How To Postpone Jury Duty: What You Need To Know
While you can’t skip jury duty without an acceptable excuse, you can try to postpone it if you feel that the timing is inconvenient. DoNotPay is here to tell you how to postpone jury duty and help you prepare by writing a jury duty leave request for you in case you need to take time off from work while serving.
There are a number of excuses that you can use to postpone your service, namely:
- Extreme financial hardship
- Full-time studies
- Military service
- Mental or emotional instability
- Essential service
- Medical reasons
- Prior jury duty service
- Conservatorship or childcare
- Inconvenient schedule
If being absent from work would cause extreme financial loss, you can request postponement of duty as long as you have relevant financial documents to back up your claim. Since both state and federal courts offer compensations for jury duty, the court may reject your postponement request if the compensation covers your loss of income.
If jury duty coincides with your studies, you need to present a copy of your student ID and school term schedule as evidence.
While federal jurors serving in the military are exempt from serving on a jury, the same excuse doesn’t apply to state jurors. To postpone your duty, you can have your commanding officer contact the jury commission office.
To support claims of mental or emotional instability, a psychiatrist or a psychologist’s testimony is required.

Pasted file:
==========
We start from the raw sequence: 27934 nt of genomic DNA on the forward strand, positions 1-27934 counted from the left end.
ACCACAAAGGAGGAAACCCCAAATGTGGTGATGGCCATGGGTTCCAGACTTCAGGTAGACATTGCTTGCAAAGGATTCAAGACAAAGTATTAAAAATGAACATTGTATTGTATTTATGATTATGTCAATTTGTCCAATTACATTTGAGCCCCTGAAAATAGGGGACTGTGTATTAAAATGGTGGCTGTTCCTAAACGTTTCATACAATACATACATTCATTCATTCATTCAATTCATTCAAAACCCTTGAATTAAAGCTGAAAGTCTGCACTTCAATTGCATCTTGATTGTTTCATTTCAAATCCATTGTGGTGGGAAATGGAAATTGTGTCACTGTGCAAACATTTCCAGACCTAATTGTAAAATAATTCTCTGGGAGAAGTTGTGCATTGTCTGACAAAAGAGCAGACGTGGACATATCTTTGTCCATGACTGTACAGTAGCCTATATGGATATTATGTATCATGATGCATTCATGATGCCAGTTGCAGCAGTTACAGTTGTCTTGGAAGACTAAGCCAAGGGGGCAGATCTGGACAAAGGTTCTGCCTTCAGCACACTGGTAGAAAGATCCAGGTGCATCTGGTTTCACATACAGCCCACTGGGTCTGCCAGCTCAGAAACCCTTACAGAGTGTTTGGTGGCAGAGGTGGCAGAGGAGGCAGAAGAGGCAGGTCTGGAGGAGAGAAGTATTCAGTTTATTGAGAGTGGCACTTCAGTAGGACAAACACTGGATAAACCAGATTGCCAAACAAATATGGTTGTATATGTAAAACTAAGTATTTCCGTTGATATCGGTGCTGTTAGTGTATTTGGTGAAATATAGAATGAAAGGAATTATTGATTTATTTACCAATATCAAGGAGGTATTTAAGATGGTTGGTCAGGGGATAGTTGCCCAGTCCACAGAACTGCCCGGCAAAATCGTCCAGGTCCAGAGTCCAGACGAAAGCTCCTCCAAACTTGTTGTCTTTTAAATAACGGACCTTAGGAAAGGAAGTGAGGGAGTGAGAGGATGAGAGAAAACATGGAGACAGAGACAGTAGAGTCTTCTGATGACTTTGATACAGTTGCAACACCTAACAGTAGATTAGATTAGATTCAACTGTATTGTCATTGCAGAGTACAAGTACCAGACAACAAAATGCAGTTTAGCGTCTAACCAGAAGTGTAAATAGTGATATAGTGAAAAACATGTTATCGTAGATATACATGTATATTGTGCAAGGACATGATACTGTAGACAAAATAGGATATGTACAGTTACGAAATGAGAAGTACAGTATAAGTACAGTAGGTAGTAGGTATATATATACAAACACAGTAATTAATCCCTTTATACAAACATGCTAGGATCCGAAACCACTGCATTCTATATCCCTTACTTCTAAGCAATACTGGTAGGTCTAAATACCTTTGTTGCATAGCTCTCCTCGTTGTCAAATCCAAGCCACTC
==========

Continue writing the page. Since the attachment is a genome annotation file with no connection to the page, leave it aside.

As a breastfeeding mother, you need to provide a doctor’s note or a midwife’s letter to postpone your service.
You can postpone your jury duty with a written statement signed by your superiors if you’re a:
- Police officer
In case you can’t perform jury duty because of medical reasons, make sure to submit a doctor’s note as evidence.
You can postpone jury duty if you have served in the last 2–3 years, provided that you can submit proof.
If you have someone in your custody and you can’t leave them for the duration of your jury service, provide a written explanation and relevant documents verifying your caregiver status.
You may reschedule your jury service date up to two times in one year if the timing doesn’t work for you.
You can request postponement of duty by following these steps:
|Contact your assigned jury commission office||You can get in touch with your district court:
|State your reason for the postponement||You will be asked about your service date, your juror index number (provided in the summons), your new suggested dates, and your postponement reasons. Depending on the excuse, you may also be instructed to send proof|
|Check your postponement status||You will be notified through the court’s official website, via email, or over the phone|
If the court rejects your postponement request, you must show up for the selection. Since the point of trials by jury is to ensure impartiality and fairness, you will be asked various questions about your beliefs, prejudices, background, and similar.
Having a job is not a valid ground for postponing jury duty, especially since, by law, employers are prohibited from firing workers for serving on a jury.
You must inform your employer about your summons a few days in advance. The easiest way to do so is by sending them a jury duty leave request letter.
If you aren’t sure how to prepare a letter to request time off from work, DoNotPay can help you with the task. Here are the steps you need to take:
- Log in to your DoNotPay account
- Find the Request Jury Duty Leave product
- Answer several questions, and upload your summons
- Place an electronic signature and submit the form
You can opt to forward the letter to your employer’s email through DoNotPay or print it so you can send it yourself.
You can check out how jury duty works in each state by consulting our comprehensive guides below:
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